OTTAWA — Katrina Adams has thought about getting a tattoo for all of her friends who have died in the past two years from opioid overdoses but she doesn’t think she has enough room on her body for all the names.
Instead, the 27-year-old has pictures of many of them in her Ottawa apartment, along with images of her two children.
Opioid addiction leads to daily Russian roulette, she said. The supply of drugs on the street is unpredictable, a mix of different chemicals of different potencies. Ottawa police recently tested a sample of stuff being sold as heroin and found it contained no heroin — it was extra-potent fentanyl, mixed with fillers.
Adams knows from experience: she’s overdosed seven times, including during her last pregnancy.
“There’s no way to tell what you’re taking out there from one day to another,” Adams said. “I have died; I have come out the other side.”
Adams said she has found new hope, however, through a program in Ottawa where she can take intravenous hydromorphone — an opioid known commercially as Dilaudid — up to seven times a day, prescribed to her by a doctor. Participants live in an apartment building in a neighbourhood west of downtown where they can get regular medical care and support.
“I’m not sitting in an alley … shooting up with puddle water and (with) drugs that I have no idea where they came from,” Adams said. “As much as safe injection sites have saved lives because they are there to intervene when the overdose actually happens, these safe injection sites actually have no way of preventing the overdose itself.”
Dr. Jeffrey Turnbull, a former chief of staff at the Ottawa Hospital and president of the Canadian Medical Association who has worked closely with the city’s homeless population for 20 years, is instrumental in the program. It began about a year ago as Ottawa faced the enormity of the opioid epidemic, with numerous daily overdoses and frequent deaths, and it’s aimed at exceptionally high-risk opioid users.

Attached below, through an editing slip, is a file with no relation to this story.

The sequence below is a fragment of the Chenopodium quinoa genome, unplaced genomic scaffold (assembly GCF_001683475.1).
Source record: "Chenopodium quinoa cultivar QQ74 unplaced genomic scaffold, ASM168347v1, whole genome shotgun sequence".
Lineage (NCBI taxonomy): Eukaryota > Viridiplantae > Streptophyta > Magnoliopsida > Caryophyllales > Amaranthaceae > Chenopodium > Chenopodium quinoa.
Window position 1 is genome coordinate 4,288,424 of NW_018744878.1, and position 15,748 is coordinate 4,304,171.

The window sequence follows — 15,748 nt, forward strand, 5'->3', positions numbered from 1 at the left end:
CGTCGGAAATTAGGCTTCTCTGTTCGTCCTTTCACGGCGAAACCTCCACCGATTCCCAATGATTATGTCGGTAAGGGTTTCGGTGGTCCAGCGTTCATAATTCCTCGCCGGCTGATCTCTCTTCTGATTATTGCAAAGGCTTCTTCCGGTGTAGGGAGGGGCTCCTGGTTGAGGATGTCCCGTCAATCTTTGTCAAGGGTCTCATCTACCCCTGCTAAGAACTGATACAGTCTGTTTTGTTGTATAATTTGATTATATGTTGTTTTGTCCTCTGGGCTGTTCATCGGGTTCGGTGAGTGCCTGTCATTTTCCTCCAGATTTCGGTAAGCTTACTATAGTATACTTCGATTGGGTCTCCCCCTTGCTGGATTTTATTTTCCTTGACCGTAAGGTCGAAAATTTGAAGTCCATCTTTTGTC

“They were injection-opioid drug users but it was all the poison that was in the heroin that were placing them at an even higher risk — fentanyl, carfentanil, newer metabolites,” he said.
“We felt that if we could take away the challenge of getting drugs, the criminality of that, take away the risk of a poisonous drug supply, stabilize the craziness of their lives … then we could start to work on some of their other, underlying medical and mental health challenges.”
The Public Health Agency of Canada released new data this month showing that more than 3,200 Canadians died of apparent opioid-related overdoses between January and September last year alone — a window into the epidemic that rages across the country, particularly in B.C., Alberta and Ontario, despite government interventions.
The federal agency also reported fentanyl and other fentanyl-related substances continue to be a “major driver” of Canada’s opioid crisis, with 73 per cent of deaths from apparent accidental opioid overdoses in the nine-month span involving the drug.